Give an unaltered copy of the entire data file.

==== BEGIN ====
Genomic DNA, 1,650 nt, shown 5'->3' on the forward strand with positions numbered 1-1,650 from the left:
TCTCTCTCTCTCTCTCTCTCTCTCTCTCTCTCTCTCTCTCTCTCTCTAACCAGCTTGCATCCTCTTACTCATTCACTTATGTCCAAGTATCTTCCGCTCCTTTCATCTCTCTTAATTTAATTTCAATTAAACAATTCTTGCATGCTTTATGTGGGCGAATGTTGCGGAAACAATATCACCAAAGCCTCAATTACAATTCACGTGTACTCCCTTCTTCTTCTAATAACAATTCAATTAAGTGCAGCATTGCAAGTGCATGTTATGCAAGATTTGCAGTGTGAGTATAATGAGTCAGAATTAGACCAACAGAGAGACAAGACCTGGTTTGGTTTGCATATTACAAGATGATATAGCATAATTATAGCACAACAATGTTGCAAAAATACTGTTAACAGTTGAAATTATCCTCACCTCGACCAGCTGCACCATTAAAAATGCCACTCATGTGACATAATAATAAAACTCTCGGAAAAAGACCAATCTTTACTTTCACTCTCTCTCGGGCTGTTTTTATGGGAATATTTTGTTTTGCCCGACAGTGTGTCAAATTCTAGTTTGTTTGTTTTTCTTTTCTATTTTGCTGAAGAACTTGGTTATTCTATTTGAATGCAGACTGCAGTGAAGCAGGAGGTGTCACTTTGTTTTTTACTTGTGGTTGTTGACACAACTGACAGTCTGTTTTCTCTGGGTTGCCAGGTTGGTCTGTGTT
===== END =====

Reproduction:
Genomic DNA, 1,650 nt, shown 5'->3' on the forward strand with positions numbered 1-1,650 from the left:
TCTCTCTCTCTCTCTCTCTCTCTCTCTCTCTCTCTCTCTCTCTCTCTAACCAGCTTGCATCCTCTTACTCATTCACTTATGTCCAAGTATCTTCCGCTCCTTTCATCTCTCTTAATTTAATTTCAATTAAACAATTCTTGCATGCTTTATGTGGGCGAATGTTGCGGAAACAATATCACCAAAGCCTCAATTACAATTCACGTGTACTCCCTTCTTCTTCTAATAACAATTCAATTAAGTGCAGCATTGCAAGTGCATGTTATGCAAGATTTGCAGTGTGAGTATAATGAGTCAGAATTAGACCAACAGAGAGACAAGACCTGGTTTGGTTTGCATATTACAAGATGATATAGCATAATTATAGCACAACAATGTTGCAAAAATACTGTTAACAGTTGAAATTATCCTCACCTCGACCAGCTGCACCATTAAAAATGCCACTCATGTGACATAATAATAAAACTCTCGGAAAAAGACCAATCTTTACTTTCACTCTCTCTCGGGCTGTTTTTATGGGAATATTTTGTTTTGCCCGACAGTGTGTCAAATTCTAGTTTGTTTGTTTTTCTTTTCTATTTTGCTGAAGAACTTGGTTATTCTATTTGAATGCAGACTGCAGTGAAGCAGGAGGTGTCACTTTGTTTTTTACTTGTGGTTGTTGACACAACTGACAGTCTGTTTTCTCTGGGTTGCCAGGTTGGTCTGTGTT